The Chargé in Cuba (Reed) to the Secretary of State

No. 1169

Sir: I have the honor to report that the Cuban Supreme Court by a decision rendered on May 12 in the case of the student Antonio Mendieta, who had been indicted on a chargé of having placed a bomb in La Salle College last November, declared unconstitutional Article I, section 1 and Article IV of the so-called Military Jurisdiction Law of February 17, 1932, and null and void the transitory provision of that law which purported to give it retroactive effect. A translation of this decision is being prepared and will be forwarded in the near future.

The law in question was the subject of despatches Nos. 1048 and 1050 of February 18 and 25, 1932.13 Among other things it transferred from the civil to the military courts jurisdiction in all pending and future cases arising out of infractions of the Law of Explosives. The first such cases involving civilians to be tried under this law were those of Ruben Leon, Ramira Valdez Daussa and Rafael Escalona who, as reported by despatch No. 1140 of April 26, 1932,14 were each sentenced to serve 8 years in the penitentiary.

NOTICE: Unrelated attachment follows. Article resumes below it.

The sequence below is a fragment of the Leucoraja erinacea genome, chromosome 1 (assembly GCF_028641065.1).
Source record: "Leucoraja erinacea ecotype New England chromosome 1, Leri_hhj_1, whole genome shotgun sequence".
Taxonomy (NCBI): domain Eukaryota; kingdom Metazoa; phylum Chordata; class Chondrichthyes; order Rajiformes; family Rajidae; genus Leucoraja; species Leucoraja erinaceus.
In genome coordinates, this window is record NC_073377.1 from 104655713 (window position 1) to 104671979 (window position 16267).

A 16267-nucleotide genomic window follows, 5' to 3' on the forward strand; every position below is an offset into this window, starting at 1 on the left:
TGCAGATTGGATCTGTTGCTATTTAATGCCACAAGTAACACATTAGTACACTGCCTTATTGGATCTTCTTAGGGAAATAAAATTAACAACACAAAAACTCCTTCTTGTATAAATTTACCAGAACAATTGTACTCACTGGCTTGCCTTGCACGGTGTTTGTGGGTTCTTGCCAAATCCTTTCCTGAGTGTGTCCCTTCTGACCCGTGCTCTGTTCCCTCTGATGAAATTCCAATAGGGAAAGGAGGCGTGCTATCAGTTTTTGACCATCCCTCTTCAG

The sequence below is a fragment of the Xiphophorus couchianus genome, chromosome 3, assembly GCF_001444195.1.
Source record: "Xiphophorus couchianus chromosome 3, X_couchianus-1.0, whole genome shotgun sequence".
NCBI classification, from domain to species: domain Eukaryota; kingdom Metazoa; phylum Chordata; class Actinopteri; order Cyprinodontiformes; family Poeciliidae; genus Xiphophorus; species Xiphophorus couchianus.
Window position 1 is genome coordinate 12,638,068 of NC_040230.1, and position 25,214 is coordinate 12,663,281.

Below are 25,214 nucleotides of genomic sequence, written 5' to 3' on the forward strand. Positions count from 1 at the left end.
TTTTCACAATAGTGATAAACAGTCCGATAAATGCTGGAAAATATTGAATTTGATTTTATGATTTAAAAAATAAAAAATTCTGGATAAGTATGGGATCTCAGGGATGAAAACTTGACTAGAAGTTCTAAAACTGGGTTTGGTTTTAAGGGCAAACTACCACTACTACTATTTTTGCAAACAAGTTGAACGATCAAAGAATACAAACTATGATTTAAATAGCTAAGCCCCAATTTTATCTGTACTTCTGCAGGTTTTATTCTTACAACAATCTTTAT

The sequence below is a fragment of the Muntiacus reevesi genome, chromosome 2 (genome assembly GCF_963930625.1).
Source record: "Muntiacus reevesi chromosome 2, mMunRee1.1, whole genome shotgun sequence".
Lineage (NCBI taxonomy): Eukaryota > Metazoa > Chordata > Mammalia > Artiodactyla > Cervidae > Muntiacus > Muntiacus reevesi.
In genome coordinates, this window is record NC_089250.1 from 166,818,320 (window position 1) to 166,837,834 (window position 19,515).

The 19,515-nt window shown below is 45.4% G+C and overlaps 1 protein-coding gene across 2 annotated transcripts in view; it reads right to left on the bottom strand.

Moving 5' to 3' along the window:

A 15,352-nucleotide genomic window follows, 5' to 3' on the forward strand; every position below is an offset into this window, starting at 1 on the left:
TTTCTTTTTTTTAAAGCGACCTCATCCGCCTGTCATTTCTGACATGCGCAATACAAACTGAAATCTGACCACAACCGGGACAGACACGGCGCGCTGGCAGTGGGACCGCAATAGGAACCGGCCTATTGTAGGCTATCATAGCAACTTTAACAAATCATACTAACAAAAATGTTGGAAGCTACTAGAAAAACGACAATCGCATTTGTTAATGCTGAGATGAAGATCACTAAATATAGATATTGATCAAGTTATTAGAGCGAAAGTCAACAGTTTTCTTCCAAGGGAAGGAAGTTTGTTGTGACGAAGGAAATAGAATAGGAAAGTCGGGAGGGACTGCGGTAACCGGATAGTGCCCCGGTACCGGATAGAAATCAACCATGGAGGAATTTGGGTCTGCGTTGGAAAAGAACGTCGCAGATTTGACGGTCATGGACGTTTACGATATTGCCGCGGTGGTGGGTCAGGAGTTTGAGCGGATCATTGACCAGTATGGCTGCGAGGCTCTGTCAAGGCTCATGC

[Page 548]

The Supreme Court’s decision has not been published in the Official Gazette,15 as is customary, nor has any notice of it been permitted to appear in the Cuban press. The Government is apparently apprehensive of a recrudescence of terroristic activities, should it become generally known that the military courts are not competent to try civilians accused of violating the Law of Explosives.

This is the second instance within a month that the Supreme Court has exhibited an unwonted independence in dealing with cases which may be characterized as having major political significance. As reported in the Embassy’s recent despatch on General Conditions prevailing in Cuba, the Court, in April, admitted two appeals against the constitutionality of the Executive Decree of July 1, 1931, ordering the closure of the University of Habana.

I am enclosing a memorandum16 prepared by Dr. Gonzalez which contains an analysis of the Supreme Court’s decision in the Mendieta case, together with comments regarding its possible legal effects.

Respectfully yours,

Edward L. Reed
  1. Latter not printed.
  2. Not printed.
  3. See Official Gazette, May 19, 1932.
  4. Not printed.